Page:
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What’s the Penalty For Filing Taxes Late?

In 2020 and 2021, taxpayers were granted relief to file their taxes late instead of filing on April 18, like every prior tax year. The relief was given due to the Covid-19 pandemic. But now, things are back to normal, and so for the 2021 tax year, the due date was April 18, 2022. Taxpayers often neglect the tax filing deadline date because of various reasons including missing documents, improper bookkeeping, busy activities or events going on in their firms, or they might simply forget the date. So they may file their tax returns late. Therefore, they have to face a penalty for filing tax returns late. The longer the delay, the worst the consequences can become. The IRS charges hefty penalties for filing late tax returns or not filing at all. We have discussed here briefly what fines will be charged against you for filing late tax returns. We have also mentioned some ways to get rid of these penalties and save yourself from a financial crisis.

Charges For Overdue Date Tax Filing

Humans make errors, and the best way to deal with them is to find a method to fix them. If you have neglected to file your tax return, don’t panic; instead, consider your options. The IRS assesses a late filing of tax return penalty.. However, if you had timely filed an Extension of Time to file your Tax Return by the April deadline date you may have received an extension of 6 months allowing you to file your 2021 tax return by the extended filing deadline date of October 17, 2022. However, you would still have needed to have paid your 2021 estimated tax by the original April 18, 2022, deadline date, to have avoided the penalty for late payment of your tax (if at least 90 percent of any tax you will owe is not paid by the April deadline date, the IRS can assess a penalty for late payment of tax)..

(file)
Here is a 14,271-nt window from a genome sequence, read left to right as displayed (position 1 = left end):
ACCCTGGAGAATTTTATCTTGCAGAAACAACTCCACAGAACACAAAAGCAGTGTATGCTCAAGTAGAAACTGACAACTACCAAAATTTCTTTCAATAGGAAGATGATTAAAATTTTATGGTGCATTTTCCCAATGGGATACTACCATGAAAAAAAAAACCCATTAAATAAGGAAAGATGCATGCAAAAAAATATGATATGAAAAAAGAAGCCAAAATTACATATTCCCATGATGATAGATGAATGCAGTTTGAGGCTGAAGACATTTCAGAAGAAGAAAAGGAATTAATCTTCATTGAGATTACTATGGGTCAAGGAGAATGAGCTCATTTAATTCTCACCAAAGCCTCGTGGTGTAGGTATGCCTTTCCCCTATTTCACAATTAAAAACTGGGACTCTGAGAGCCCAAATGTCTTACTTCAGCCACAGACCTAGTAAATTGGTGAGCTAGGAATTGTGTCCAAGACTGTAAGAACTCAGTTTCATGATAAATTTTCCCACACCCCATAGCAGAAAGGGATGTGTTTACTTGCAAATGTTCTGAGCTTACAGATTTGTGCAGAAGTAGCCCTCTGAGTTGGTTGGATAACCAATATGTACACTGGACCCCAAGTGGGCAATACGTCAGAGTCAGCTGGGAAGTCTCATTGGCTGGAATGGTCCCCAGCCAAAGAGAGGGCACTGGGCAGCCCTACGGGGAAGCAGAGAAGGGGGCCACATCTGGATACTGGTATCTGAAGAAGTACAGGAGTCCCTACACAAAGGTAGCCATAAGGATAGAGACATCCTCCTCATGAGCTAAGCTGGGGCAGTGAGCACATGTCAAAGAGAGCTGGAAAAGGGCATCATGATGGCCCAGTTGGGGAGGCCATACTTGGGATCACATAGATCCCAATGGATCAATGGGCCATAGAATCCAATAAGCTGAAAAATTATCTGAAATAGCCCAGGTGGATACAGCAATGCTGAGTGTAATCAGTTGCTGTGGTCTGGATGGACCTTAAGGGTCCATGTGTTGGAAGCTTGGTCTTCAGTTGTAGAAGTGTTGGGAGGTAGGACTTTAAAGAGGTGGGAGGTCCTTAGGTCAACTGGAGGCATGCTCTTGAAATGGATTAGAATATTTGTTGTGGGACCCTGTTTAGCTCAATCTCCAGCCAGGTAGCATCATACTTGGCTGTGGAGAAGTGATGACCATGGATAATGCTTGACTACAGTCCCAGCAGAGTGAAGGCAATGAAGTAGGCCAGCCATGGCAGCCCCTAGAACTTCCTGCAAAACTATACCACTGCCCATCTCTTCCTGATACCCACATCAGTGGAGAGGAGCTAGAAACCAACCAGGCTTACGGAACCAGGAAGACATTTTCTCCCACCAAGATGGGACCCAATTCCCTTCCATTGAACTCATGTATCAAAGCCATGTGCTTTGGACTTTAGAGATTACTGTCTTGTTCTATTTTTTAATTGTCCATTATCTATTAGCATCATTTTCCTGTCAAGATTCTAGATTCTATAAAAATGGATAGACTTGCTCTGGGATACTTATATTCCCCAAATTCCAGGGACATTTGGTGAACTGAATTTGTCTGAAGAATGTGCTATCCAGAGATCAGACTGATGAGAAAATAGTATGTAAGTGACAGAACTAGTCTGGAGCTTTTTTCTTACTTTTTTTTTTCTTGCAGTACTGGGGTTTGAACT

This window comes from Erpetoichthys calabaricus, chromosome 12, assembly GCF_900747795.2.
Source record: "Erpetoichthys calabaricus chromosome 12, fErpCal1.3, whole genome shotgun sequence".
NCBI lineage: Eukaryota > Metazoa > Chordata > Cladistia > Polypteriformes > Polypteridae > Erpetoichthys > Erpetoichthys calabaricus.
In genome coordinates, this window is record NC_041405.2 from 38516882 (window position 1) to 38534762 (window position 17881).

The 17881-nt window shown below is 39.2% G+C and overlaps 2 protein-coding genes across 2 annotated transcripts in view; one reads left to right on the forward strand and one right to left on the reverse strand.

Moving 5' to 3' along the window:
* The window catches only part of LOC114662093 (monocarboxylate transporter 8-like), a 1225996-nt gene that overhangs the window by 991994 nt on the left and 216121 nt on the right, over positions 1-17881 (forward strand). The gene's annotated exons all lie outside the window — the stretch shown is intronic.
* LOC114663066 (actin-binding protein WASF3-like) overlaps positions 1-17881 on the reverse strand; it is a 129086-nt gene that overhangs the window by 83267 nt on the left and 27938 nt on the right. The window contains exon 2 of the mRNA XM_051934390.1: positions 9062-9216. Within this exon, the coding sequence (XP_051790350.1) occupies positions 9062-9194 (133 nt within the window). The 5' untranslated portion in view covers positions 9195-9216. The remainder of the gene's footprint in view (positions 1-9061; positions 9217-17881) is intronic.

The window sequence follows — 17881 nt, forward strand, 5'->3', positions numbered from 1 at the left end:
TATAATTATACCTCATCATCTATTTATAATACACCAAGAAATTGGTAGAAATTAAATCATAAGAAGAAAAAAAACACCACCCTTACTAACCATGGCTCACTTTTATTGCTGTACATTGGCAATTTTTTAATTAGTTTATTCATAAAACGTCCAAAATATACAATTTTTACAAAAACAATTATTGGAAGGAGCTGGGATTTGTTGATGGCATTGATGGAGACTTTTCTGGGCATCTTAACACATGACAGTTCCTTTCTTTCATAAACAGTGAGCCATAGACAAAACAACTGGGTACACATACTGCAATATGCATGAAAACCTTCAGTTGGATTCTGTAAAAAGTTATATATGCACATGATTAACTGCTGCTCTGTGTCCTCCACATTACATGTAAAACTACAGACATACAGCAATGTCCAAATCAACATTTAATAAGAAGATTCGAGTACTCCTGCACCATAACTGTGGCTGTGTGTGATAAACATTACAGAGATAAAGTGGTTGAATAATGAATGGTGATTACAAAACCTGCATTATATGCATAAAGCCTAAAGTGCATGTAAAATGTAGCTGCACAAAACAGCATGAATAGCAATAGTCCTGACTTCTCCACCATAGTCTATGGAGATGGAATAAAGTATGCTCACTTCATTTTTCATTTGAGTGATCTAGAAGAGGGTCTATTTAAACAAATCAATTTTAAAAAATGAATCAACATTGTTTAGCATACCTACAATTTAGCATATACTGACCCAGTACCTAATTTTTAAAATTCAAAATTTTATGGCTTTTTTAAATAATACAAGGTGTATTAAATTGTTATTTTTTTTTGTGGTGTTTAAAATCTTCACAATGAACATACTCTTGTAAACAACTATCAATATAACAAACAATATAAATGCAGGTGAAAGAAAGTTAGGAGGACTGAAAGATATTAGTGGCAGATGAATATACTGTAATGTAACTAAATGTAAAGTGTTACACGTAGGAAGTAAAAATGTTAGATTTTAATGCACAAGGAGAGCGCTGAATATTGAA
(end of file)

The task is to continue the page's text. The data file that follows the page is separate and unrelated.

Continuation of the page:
It is preferable to file late than to hide your error and not file at all. The longer you wait, the higher the penalty for this late filing. 

The IRS imposes a penalty for late filing, often known as the failure to file penalty.. The penalty charge can be calculated as follows. 

  1. The failure to file a penalty is 5% of the taxes payable for each month that you do not file.
  2. Every month, the IRS fine for failing to pay your financial business taxes is 0.5 % of the unpaid tax amount.
  3. If both fines of failure to pay and failure to file come in the same month then the IRS gives relief by lowering the charges for the failure to pay for that month. So, you need to pay collectively 5% of your unpaid tax (4.5% for failure to file and  0.5% for failure to pay).